Seven segments related to one another only in that they all purport to be based on sections of the book by David Reuben. The segments range from "Do Aphrodisiacs Work?" in which a court ... See full summary »
Writer/director Woody Allen explains that when he was asked to supervise the making of the definitive spy thriller, what he decided to do was acquire the rights to a B-grade Japanese spy caper (Kokusai himitsu keisatsu: Kagi no kagi (1965)) filmed with Japanese actors in Japanese, delete the existing soundtrack, and redub into English and reorder select scenes to create an entirely new movie, a comedy, having nothing to do with the original story-line. The result... International spy Phil Moscowitz, working out of the Asia bureau, is a self-professed lovable rogue with sex always on his mind. He inadvertently gets involved in a mission, the client the Grand Exalted High Majah of Raspur. The success of the mission will determine if Raspur, a non-existent country that nonetheless sounds real, will indeed become real. Moscowitz is to retrieve something stolen from the Majah by criminal Shepherd Wong: the best ever egg salad recipe. Phil is to be assisted by two of the Majah's own agents,... Written by
American International Pictures bought the 1965 Japanese film "Key of Keys" for $66,000. However, the studio quickly realized that it was far too confusing for Western audiences. AIP president Henry G. Saperstein came up with the idea of turning the original inscrutable thriller into a comedy by dubbing it with different dialogue. As Woody Allen had just scored an unexpected hit with his screenplay for What's New Pussycat (1965), Saperstein hired him. See more »
A glass filter is clearly seen being pulled away from the lens as Phil wakes up in the Sheik's palace. See more »
In the closing credits, Woody Allen watches a striptease. The credits appear on the right side of the screen as the striptease goes on and at the end there is a statement: "And if you have been reading this instead of looking at the girl, then see your psychiatrist, or go to a good eye doctor." And then an eye chart appears. See more »
not for all tastes, but if you're in the right crazy-comedy mode it could be one of Woody's funniest films
In its own nature, the film being made fun of within the film What's Up, Tiger Lily is inherently silly. It's a James Bond rip-off done to the Nth degree, where based on only a few films its Japanese B-movie counterpart does everything just in imagery alone to make it a ludicrous action-movie experience. Just in the opening moments, even before Woody Allen appears on the screen to explain the method to the madness in the film, is quite funny in a bad-movie sort of way. And I think that it's probably not too unexpected that it puts a divide in Woody Allen's audience. There's the group that's more into just his later style of wit and humor, and I can tell that for those it's not surprising to see some not really 'getting' into this style of wacky, off-the-wall, cartoon humor. But after seeing a couple of more dramatic films recently, this one really did the trick. It's the film that was the most likely to spawn the underground Night of the Living Dead parody of 1991, along with Kung Pow (the former being better than the latter), but it also has a kin-ship, if not ascendancy, of the ZAZ comedies of the late 70s and 80s, and even a tinge of Mel Brooks.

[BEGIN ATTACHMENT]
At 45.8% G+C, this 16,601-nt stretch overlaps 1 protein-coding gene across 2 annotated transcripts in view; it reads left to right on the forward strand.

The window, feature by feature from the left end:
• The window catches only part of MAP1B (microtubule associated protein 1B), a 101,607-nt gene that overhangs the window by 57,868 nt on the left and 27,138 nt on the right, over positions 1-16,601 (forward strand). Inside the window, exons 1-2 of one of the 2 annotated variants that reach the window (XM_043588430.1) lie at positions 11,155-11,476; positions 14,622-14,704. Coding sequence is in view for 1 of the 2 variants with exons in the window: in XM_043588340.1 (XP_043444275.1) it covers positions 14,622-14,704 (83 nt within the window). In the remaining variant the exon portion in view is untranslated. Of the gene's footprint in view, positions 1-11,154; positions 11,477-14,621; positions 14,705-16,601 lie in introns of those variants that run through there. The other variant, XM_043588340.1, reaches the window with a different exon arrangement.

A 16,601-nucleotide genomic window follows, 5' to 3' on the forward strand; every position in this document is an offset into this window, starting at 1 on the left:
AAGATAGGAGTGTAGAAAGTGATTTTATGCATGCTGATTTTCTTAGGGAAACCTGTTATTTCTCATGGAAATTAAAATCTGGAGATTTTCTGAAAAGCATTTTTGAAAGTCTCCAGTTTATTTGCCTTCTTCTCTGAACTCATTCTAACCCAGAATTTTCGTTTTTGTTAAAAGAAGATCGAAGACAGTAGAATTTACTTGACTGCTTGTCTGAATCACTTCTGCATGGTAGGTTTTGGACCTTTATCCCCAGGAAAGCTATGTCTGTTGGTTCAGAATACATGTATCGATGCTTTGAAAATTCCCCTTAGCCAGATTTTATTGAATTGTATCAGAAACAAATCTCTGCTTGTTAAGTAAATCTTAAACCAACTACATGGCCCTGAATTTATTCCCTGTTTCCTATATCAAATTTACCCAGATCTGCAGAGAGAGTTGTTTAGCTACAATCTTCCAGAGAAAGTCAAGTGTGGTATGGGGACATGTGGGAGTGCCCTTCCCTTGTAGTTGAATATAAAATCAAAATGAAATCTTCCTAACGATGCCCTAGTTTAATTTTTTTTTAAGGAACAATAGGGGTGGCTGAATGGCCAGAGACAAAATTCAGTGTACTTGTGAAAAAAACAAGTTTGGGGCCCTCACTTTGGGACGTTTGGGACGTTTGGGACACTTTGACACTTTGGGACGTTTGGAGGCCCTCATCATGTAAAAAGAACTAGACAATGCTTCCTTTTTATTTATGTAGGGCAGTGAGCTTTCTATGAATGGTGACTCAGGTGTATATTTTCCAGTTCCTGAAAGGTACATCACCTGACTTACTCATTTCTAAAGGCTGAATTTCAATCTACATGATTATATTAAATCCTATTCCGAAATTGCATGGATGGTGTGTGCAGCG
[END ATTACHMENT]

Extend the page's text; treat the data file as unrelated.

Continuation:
So, for me, this is actually one of my favorite Woody Allen comedies. Not really up as high in terms of cinematic 'quality' (in terms of craftsmanship, I mean) as his 70s films, but with material like this, it's almost required not to carp. Woody and his team of writers and voice actors almost have it cut out for them. There's much to wonder, perhaps, in what the 'real' plot of this Japanese spy film (Kokusai himitsu keisatsu: Kagi no kagi, or International Secret Police: Key of Keys) is almost as funny as what the writers come up with. Spies and assassins are on the look out for, get this, an Egg salad recipe! But, of course, this is just as much a gimmick as is, well, much of the rest of what comes out of the actor's mouths. At times I wasn't even sure if it was all Woody Jokes, or which were (twenty minutes, apparently, are not by Woody Allen's group but by someone else, though it's hard to tell which is a credit to most involved), but I didn't care. It's got the kind of jokes that, on a certain plain, can allow you to laugh like an idiot.
Certain gags just come with the territory of the film itself, and are heightened by the added bits during fights. But much of the film is based on the wit Woody's known for, though here sometimes to equally 'bad-pun' and juvenile terms, even featuring (practically never in any of his other films) rock and roll and cartoon-like voices (my favorite the snake-obsessed henchman) right out of Looney Tunes and Ren & Stimpy. So many lines strike up laughs to greater or lesser degrees it's hard to really spot them out, but it's suffice to say that by the time it's done- and through its end credits featuring an eye-exam- you'll know whether you'll want to watch it again like a ZAZ or Brooksfilm to memorize the quotable lines and bits, or put it in the lower, deeper-to-find section in your video collection. Things like a spy who bursts into an operatic love song during tense confrontation scenes, and with puns like "two Wong's don't make a right", are what you can expect in this film, but there's more, and it will either ignite the anything-goes funny button, or just not do it for you. One thing's for sure, you'll never see the Lovin' Spoonful the same way again.
By the way, this review reflects the Woody Allen dub of the movie (of what's 2/3 there anyway), and it's available on the DVD; recommended over the other dub that's been floating around too.
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